Gun Control

The House Just Approved Two Background Check Bills That Would Make an Unfair, Irrational Gun Policy Even Worse

One measure would require checks for nearly all firearm transfers, while the other would increase delays in completing sales.


The House of Representatives yesterday approved two bills that would require background checks for nearly all firearm transfers and dramatically increase the amount of time allowed to complete those checks. Both changes would impose substantial new burdens on law-abiding gun owners and unjustly deny people their Second Amendment rights without doing much of anything to frustrate criminals.

H.R. 8, a.k.a the Bipartisan Background Checks Act of 2021, would make it a felony, punishable by up to five years in prison, to complete a gun transfer unless it involves a federally licensed dealer. Under current law, such dealers are required to conduct background checks to see if would-be buyers are legally disqualified from owning guns. This bill would extend that requirement to private transfers, except for "loan[s] or "bona fide gift[s]" between close relatives when "the transferor has no reason to believe that the transferee" falls into a prohibited category.

The bill, which was supported by 219 Democrats and eight Republicans, aims to "ensure [that] individuals prohibited from gun purchase or possession are not able to obtain firearms." But it assuredly would not do that, since criminals already evade background checks by buying guns on the black market or through straw purchasers, and the people who supply them are unlikely to be deterred by an additional layer of illegality.

To the extent that a uniform background check requirement actually blocks sales, it will mainly affect buyers who pose no threat to public safety. Federal law prohibits gun possession by absurdly broad categories of people, including anyone with a felony record, no matter the nature of the offense or how long ago it happened; anyone who has ever undergone involuntary psychiatric treatment, whether or not he was ever deemed a danger to others; and cannabis consumers, even in states that have legalized marijuana.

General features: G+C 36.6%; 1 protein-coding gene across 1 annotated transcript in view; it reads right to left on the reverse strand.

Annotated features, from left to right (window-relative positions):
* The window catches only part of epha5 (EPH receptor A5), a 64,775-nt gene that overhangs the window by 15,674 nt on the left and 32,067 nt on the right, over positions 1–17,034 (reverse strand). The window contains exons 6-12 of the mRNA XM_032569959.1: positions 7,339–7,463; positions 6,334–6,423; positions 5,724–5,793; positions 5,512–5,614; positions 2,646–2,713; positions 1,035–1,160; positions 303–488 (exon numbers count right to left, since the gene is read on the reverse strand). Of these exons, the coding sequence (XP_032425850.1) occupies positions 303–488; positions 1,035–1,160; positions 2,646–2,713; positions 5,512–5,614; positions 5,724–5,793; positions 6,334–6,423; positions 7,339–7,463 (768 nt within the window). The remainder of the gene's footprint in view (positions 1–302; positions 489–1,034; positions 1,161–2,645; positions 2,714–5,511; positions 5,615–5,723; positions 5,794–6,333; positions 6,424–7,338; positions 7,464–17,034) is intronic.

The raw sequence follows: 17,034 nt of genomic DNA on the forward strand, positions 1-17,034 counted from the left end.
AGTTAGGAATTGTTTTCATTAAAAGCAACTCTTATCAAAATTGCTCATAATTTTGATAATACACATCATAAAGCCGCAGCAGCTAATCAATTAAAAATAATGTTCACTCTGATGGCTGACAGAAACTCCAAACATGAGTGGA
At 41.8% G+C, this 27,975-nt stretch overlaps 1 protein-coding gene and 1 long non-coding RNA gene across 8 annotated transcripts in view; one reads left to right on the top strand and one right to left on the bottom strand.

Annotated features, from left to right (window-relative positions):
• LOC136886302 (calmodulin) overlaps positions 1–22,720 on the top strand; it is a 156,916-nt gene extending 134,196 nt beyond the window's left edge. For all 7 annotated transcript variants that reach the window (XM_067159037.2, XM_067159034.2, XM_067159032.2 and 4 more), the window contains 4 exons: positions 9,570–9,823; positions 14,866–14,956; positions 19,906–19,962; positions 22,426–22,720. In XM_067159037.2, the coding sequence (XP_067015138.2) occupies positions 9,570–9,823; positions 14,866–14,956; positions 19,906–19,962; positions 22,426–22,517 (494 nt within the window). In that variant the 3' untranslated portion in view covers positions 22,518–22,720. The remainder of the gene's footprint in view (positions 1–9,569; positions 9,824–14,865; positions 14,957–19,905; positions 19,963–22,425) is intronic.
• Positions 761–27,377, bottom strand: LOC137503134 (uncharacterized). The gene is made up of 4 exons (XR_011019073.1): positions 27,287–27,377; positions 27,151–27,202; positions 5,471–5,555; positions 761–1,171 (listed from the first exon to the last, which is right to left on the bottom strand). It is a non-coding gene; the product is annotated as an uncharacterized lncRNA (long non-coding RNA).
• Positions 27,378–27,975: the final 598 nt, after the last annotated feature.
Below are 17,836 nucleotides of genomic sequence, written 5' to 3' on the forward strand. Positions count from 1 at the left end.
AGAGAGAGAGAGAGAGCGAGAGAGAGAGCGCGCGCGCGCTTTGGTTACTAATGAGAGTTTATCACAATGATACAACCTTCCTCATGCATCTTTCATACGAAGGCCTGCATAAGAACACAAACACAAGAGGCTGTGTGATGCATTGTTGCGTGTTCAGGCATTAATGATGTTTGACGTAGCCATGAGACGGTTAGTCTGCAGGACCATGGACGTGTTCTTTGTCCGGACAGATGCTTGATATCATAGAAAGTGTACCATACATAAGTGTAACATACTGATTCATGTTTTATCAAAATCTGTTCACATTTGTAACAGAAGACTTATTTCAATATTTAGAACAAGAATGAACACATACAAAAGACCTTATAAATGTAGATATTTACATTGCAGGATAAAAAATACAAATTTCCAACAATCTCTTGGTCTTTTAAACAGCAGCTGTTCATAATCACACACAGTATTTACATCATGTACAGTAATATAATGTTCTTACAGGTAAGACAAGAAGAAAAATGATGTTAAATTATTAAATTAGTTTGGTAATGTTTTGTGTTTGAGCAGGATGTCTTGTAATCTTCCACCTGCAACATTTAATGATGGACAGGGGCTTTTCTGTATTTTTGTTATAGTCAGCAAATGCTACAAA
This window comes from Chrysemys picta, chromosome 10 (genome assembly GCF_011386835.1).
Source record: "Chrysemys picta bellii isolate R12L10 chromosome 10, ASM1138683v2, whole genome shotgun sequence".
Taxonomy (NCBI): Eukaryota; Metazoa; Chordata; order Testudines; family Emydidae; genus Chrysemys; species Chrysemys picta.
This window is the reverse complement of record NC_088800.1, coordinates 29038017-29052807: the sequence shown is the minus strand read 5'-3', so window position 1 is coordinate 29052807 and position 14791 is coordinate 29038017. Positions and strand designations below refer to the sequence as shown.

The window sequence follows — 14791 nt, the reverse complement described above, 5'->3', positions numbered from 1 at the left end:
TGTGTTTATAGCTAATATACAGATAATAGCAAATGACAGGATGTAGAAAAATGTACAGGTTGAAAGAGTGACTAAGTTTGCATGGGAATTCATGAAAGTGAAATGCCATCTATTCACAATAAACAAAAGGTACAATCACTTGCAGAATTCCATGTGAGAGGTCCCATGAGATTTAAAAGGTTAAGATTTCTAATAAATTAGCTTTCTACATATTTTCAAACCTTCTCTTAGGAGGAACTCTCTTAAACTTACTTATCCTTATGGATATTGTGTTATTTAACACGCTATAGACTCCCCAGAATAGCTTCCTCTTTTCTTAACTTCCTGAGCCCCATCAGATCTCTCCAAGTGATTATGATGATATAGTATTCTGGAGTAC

2004 report from the Justice Department's Office of the Inspector General gives you a sense of the gun buyers who tend to be flagged by background checks. The report looked at what happens when people who buy guns later turn out to be disqualified.

Under current law, the FBI has three business days to process background checks—which makes the name of that program, the National Instant Criminal Background Check System (NICS), something of a misnomer. After three business days, the dealer is allowed to complete the sale even without a response. The Bureau of Alcohol, Tobacco, Firearms, and Explosives (ATF) is therefore sometimes charged with retrieving guns from people who took possession of them before it was discovered that they were not allowed to own them. The inspector general found that "ATF special agents did not consider most of the prohibited persons who had obtained guns to be dangerous and therefore did not consider it a priority to retrieve the firearm promptly."

If these people are not actually dangerous, you might wonder, why were they stripped of their Second Amendment rights to begin with? Even if all gun owners complied with the inconvenient and expensive requirement that they enlist a federally licensed dealer whenever they sell their firearms (a highly doubtful proposition, given the experience in states with similar rules), the main effect would be to compound the injustice of denying people who have never demonstrated any violent tendencies the right to armed self-defense.

H.R. 1446, a.k.a. the Enhanced Background Checks Act of 2021, is just as poorly targeted. The bill, which was supported by 217 Democrats and two Republicans, would more than triple the amount of time allowed for a background check, from three to 10 business days. In practice, that means even legally qualified buyers could have to wait nearly two weeks—possibly longer, depending on holidays and other restrictions on government hours—before taking possession of a gun. For someone who urgently needs a gun for self-defense—say, a woman afraid of an abusive ex-boyfriend or ex-husband—that delay might prove lethal.

Rep. Andrew Clyde (R–Ga.) thinks the potential delay is already too long. Yesterday Clyde introduced the Ensuring SAFE-T Act, which would change the allowance for background checks from three business days to three calendar days.

"The 'Ensuring SAFE-T Act' makes sure the government cannot drag its heels in processing NICS checks," Clyde said in a press release. "I saw first-hand during the pandemic how the closure of state government offices across the country easily infringed upon our right to keep and bear arms. With these offices closed, or purported closed, three business days can turn into weeks or even months before a firearm transfer is completed. Second Amendment rights do not pause for the whims of bureaucrats no matter the circumstances. The 'Ensuring SAFE-T Act' will make sure no law-abiding U.S. citizen will be denied their right to keep and bear arms just because a government office isn't open."

Politicians who support expanding and reinforcing the background check system, including President Joe Biden, describe those proposals as "commonsense gun law reforms." But that view assumes the current system is fair and reasonable, meaning that more of the same has to count as an improvement. That premise deserves more scrutiny than it usually gets.